All those worries evaporated once the edu-son entered his classroom.  Warm hugs from the three teachers who will be manning classroom three this year.  His own hook and cubby to house his new Captain America backpack.  And a seat at the “Lego table” where he immediately started the building process before class even began.
Before this morning, we talked about what the edu-son wanted to learn now that he was in kindergarten.  His expectations were specific and direct.  He wanted to learn to build a robot.  He wanted to learn about outer space, penguins, and sharks.  And he wanted to learn how to make pizza.  After all that, he wanted to learn math.  Sounds like a full academic year.  I just hope his teachers are up for the challenge.
I’ll admit, I was a little misty eyed when I dropped my son off this morning.  He didn’t quite understand what the big deal was (and certainly didn’t know why dad had a tear in his eye).  But as I watched him start his public school career today, I am reminded of a blog post I wrote nearly three years ago, when we brought our daughter home from Guatemala.  At the time, I reflected on my educational hopes and dreams for the edu-daughter (and by extension, my son, who is 18 months older).  
At the time, I laid out 10 tenets for the education I wanted my children to experience.  Three years later, they seem even more appropriate:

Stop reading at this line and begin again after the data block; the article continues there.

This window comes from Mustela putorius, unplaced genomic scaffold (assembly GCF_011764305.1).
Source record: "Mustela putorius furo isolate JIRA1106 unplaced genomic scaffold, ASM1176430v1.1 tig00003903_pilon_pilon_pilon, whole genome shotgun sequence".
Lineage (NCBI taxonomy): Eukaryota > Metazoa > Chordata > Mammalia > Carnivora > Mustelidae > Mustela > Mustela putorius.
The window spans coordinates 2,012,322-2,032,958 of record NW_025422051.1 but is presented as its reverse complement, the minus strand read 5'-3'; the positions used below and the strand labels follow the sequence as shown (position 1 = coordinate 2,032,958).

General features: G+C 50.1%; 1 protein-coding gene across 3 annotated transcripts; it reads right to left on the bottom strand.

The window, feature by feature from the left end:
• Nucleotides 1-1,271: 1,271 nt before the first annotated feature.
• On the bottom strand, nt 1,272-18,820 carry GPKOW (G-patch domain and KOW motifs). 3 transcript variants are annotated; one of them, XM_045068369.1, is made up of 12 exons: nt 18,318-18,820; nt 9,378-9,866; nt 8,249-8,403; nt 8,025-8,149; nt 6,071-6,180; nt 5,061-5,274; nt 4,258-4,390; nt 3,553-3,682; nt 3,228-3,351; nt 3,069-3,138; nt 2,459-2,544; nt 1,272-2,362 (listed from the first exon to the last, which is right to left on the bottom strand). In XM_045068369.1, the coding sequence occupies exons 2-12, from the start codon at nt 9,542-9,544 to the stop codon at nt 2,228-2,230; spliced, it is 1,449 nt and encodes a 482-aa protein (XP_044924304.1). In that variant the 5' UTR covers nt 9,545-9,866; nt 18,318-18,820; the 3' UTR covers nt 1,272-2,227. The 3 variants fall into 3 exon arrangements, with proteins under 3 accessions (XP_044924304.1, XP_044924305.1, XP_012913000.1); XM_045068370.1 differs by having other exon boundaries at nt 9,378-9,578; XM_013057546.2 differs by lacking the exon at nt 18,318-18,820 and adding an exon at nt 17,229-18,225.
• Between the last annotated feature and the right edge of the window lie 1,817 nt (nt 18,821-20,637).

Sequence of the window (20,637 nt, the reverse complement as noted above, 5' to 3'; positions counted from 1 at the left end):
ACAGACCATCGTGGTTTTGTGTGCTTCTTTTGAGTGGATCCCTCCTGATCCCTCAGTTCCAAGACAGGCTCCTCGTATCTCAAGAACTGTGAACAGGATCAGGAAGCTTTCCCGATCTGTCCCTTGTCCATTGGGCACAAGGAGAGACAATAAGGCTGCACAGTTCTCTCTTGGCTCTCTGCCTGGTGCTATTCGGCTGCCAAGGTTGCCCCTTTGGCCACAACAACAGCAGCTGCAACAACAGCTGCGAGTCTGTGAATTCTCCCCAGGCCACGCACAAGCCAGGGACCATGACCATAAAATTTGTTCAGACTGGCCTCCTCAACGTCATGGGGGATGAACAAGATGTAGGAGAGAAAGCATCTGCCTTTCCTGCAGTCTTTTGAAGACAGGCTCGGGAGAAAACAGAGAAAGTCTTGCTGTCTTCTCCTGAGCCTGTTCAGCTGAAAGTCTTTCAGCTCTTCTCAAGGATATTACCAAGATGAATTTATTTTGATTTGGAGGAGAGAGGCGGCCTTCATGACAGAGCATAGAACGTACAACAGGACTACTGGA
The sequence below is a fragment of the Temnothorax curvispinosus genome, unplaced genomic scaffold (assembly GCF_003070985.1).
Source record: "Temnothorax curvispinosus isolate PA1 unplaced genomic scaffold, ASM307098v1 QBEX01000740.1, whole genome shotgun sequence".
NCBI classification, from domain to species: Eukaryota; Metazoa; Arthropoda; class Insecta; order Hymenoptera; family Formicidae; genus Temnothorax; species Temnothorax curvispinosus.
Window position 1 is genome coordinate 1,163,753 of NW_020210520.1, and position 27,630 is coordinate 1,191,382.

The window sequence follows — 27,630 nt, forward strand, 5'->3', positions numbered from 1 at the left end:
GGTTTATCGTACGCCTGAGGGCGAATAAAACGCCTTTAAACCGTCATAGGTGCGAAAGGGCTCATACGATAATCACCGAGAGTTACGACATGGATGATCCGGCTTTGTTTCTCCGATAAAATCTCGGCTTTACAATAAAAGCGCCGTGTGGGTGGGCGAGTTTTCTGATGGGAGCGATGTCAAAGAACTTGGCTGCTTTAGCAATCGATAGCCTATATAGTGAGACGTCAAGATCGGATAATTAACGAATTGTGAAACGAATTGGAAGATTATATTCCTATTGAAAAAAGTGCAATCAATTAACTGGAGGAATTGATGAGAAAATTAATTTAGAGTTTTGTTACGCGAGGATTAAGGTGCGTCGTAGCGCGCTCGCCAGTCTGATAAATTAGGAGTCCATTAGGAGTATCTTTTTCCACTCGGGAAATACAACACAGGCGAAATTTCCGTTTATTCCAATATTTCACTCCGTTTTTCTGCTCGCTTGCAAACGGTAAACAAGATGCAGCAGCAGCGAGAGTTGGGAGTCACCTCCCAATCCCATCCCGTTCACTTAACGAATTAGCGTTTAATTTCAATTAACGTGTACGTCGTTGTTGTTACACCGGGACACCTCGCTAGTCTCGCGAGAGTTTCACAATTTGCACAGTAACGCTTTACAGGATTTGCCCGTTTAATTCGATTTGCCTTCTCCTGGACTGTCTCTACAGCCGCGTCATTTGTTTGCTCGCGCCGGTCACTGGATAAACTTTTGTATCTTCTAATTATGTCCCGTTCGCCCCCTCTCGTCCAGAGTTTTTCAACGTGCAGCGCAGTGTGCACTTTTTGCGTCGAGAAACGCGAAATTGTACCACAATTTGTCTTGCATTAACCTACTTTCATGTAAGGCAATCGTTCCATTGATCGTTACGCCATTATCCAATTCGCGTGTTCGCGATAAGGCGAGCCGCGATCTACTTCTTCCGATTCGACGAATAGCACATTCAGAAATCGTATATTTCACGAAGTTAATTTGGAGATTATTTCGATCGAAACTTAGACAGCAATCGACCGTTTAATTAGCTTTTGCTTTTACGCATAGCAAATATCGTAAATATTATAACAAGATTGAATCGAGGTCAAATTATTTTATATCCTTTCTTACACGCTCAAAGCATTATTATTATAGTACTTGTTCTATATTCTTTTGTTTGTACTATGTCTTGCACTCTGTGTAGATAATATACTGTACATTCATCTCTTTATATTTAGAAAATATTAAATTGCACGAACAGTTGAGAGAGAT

What is my vision for my children?  Let me nail Eduflack’s 10 tenets to the electronic wall:

* I want every kid, particularly mine, reading proficient before the start of the fourth grade.  Without reading proficiency, it is near impossible to keep up in the other academic subjects.  And to get there, we need high-quality, academically focused early childhood education offerings for all.

* I want proven-effective instruction, the sort of math, reading, and science teaching that has worked in schools like those in my neighborhood with kids just like mine. 

* I want teachers who understand research and know how to use it.  And I want teachers to be empowered to use that research to provide the specific interventions a specific student may need.

* I want clear and easily accessible state, district, school, and student data.  I want to know how my kids stack up by comparison.

* I want relevant education, providing clear building blocks for future success.  That means strong math and technology classes.  It means courses that provide the soft skills needed to succeed in both college and career through interesting instruction.  And it means art and music right alongside math and reading.

* I want national standards, so if my family relocates (as mine did many times when I was a child), I am guaranteed the same high-quality education regardless of the state’s capitol.

* I want educational options, be they charter schools or magnet schools, after-school or summer enrichment programs.  And these options should be available for all kids, not just those struggling to keep up.

* I want schools that encourage bilingual education, without stigmatizing those students for whom English is a second language.  Our nation is changing, and our approach to English instruction must change too.

* I want a high-quality, effective teacher in every classroom.  Teaching is really, really hard.  Not everyone is cut out for it.  We need the best educators in the classroom, and we need to properly reward them for their performance.